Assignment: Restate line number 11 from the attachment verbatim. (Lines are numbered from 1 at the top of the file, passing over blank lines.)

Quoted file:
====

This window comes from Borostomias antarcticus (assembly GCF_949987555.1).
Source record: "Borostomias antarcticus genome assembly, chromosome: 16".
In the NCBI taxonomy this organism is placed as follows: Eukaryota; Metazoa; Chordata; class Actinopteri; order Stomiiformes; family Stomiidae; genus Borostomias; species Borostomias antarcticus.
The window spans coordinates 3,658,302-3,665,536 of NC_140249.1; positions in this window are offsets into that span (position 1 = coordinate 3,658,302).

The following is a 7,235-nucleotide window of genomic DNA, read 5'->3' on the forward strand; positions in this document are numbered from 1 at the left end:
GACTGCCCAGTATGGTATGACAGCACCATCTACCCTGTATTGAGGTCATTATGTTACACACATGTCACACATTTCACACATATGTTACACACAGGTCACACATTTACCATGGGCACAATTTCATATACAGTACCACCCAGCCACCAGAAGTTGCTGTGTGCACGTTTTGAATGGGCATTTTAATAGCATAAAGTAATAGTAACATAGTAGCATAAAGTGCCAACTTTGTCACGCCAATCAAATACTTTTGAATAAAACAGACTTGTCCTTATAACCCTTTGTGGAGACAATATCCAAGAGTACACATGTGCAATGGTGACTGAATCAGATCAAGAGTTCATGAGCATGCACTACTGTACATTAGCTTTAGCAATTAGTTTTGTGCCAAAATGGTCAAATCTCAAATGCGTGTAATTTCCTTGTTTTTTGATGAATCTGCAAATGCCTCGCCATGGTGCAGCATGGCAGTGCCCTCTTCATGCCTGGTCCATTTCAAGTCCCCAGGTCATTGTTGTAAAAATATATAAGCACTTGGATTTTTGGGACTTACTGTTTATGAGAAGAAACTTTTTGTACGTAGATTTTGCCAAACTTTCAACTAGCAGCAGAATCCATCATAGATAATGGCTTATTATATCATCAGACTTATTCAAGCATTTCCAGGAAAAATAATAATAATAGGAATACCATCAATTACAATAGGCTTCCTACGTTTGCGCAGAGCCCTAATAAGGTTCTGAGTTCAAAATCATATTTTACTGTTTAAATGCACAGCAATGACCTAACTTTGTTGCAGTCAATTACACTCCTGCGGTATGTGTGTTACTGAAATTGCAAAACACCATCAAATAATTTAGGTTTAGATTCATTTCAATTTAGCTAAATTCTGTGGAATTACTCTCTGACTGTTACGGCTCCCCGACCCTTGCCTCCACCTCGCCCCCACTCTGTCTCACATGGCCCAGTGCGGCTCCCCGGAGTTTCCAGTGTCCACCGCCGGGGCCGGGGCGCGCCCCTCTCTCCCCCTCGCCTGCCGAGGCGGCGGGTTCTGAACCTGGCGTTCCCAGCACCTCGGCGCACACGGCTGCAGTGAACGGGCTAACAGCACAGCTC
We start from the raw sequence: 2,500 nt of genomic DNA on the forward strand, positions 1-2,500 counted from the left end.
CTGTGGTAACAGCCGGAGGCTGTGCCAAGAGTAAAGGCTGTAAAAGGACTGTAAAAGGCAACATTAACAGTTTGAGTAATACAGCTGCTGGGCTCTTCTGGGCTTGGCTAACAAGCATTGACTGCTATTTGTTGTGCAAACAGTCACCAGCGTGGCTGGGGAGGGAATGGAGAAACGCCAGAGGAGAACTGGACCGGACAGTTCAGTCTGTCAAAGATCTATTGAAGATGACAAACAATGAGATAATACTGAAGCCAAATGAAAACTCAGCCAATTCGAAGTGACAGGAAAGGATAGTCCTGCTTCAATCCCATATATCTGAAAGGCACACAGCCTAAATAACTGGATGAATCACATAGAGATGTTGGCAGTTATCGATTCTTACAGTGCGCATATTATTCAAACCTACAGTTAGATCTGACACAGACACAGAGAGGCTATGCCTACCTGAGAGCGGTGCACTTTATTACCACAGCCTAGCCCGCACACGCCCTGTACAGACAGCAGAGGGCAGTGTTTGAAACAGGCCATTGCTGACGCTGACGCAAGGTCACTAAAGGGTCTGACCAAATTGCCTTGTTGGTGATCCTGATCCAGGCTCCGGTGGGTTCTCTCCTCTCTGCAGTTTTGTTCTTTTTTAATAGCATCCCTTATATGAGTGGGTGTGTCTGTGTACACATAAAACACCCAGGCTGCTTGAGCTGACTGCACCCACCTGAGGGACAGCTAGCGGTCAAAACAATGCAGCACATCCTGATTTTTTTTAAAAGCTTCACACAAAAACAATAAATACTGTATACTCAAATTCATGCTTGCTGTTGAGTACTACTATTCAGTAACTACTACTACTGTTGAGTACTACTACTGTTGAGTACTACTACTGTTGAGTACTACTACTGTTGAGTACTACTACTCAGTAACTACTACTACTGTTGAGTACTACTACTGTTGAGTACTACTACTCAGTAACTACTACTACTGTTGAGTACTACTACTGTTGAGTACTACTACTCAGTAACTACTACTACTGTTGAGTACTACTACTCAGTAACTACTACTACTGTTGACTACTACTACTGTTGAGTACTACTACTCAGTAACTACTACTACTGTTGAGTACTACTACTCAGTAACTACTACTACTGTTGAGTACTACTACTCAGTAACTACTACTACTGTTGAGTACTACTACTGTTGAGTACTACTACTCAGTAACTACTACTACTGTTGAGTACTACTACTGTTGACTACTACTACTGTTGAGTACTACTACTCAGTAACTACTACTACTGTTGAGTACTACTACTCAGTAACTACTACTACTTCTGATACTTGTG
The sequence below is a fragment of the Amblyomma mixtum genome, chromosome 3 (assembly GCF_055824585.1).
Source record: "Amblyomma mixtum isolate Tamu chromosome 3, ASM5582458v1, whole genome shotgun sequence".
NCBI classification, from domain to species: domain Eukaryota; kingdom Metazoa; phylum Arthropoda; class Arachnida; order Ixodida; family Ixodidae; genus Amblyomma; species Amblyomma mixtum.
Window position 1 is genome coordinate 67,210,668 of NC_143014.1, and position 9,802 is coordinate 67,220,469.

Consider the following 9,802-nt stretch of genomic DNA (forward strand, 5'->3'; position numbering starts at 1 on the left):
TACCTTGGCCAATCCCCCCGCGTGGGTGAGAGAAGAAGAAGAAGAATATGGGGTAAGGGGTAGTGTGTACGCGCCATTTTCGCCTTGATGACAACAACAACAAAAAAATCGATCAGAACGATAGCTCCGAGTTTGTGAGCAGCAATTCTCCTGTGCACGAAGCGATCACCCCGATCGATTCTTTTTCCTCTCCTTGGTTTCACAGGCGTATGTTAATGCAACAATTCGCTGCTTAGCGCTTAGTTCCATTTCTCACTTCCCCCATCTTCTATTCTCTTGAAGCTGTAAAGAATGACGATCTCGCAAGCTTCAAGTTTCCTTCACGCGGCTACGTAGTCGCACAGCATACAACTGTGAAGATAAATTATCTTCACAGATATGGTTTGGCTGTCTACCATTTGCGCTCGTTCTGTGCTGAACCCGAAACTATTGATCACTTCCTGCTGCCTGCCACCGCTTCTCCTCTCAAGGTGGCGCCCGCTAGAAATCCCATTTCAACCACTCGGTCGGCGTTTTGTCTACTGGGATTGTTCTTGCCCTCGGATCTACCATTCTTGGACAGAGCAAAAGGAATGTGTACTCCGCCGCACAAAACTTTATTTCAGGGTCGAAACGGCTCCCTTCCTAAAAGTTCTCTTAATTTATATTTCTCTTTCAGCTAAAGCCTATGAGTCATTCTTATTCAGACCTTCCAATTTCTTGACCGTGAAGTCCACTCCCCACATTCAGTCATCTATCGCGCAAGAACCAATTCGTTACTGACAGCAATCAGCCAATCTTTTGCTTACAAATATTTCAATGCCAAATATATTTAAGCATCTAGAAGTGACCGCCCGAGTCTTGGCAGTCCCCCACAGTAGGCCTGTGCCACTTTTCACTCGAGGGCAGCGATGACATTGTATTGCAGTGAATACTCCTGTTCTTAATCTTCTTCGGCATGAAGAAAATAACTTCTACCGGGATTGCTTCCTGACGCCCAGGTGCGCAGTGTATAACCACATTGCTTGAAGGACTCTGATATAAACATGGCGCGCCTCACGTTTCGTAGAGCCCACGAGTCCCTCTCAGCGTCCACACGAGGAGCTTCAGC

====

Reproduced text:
NCBI classification, from domain to species: domain Eukaryota; kingdom Metazoa; phylum Arthropoda; class Arachnida; order Ixodida; family Ixodidae; genus Amblyomma; species Amblyomma mixtum.